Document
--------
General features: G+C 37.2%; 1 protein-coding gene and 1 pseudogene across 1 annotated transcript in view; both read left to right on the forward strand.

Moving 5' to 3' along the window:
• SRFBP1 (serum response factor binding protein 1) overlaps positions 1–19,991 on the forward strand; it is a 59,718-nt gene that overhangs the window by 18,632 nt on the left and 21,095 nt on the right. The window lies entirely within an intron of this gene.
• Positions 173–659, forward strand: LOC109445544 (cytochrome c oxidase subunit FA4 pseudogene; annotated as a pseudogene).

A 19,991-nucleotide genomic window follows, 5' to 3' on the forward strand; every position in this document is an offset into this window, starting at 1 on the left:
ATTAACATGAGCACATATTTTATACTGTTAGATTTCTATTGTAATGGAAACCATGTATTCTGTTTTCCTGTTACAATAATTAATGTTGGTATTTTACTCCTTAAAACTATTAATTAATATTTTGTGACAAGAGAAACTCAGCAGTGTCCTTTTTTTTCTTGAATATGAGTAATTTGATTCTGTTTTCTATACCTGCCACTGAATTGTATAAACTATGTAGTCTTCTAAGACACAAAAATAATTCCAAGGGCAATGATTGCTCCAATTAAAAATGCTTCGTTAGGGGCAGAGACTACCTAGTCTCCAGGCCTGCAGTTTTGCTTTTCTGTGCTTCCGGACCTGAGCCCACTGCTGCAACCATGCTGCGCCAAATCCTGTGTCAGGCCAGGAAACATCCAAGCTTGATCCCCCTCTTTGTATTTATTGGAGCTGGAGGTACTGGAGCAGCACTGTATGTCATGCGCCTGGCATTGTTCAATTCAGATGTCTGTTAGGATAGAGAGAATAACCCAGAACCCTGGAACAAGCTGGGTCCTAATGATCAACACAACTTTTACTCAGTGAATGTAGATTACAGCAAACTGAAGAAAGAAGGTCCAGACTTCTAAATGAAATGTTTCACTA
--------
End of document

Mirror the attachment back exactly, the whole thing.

General features: G+C 37.2%; 1 protein-coding gene and 1 pseudogene across 1 annotated transcript in view; both read left to right on the forward strand.

Moving 5' to 3' along the window:
• SRFBP1 (serum response factor binding protein 1) overlaps positions 1–19,991 on the forward strand; it is a 59,718-nt gene that overhangs the window by 18,632 nt on the left and 21,095 nt on the right. The window lies entirely within an intron of this gene.
• Positions 173–659, forward strand: LOC109445544 (cytochrome c oxidase subunit FA4 pseudogene; annotated as a pseudogene).

A 19,991-nucleotide genomic window follows, 5' to 3' on the forward strand; every position in this document is an offset into this window, starting at 1 on the left:
ATTAACATGAGCACATATTTTATACTGTTAGATTTCTATTGTAATGGAAACCATGTATTCTGTTTTCCTGTTACAATAATTAATGTTGGTATTTTACTCCTTAAAACTATTAATTAATATTTTGTGACAAGAGAAACTCAGCAGTGTCCTTTTTTTTCTTGAATATGAGTAATTTGATTCTGTTTTCTATACCTGCCACTGAATTGTATAAACTATGTAGTCTTCTAAGACACAAAAATAATTCCAAGGGCAATGATTGCTCCAATTAAAAATGCTTCGTTAGGGGCAGAGACTACCTAGTCTCCAGGCCTGCAGTTTTGCTTTTCTGTGCTTCCGGACCTGAGCCCACTGCTGCAACCATGCTGCGCCAAATCCTGTGTCAGGCCAGGAAACATCCAAGCTTGATCCCCCTCTTTGTATTTATTGGAGCTGGAGGTACTGGAGCAGCACTGTATGTCATGCGCCTGGCATTGTTCAATTCAGATGTCTGTTAGGATAGAGAGAATAACCCAGAACCCTGGAACAAGCTGGGTCCTAATGATCAACACAACTTTTACTCAGTGAATGTAGATTACAGCAAACTGAAGAAAGAAGGTCCAGACTTCTAAATGAAATGTTTCACTA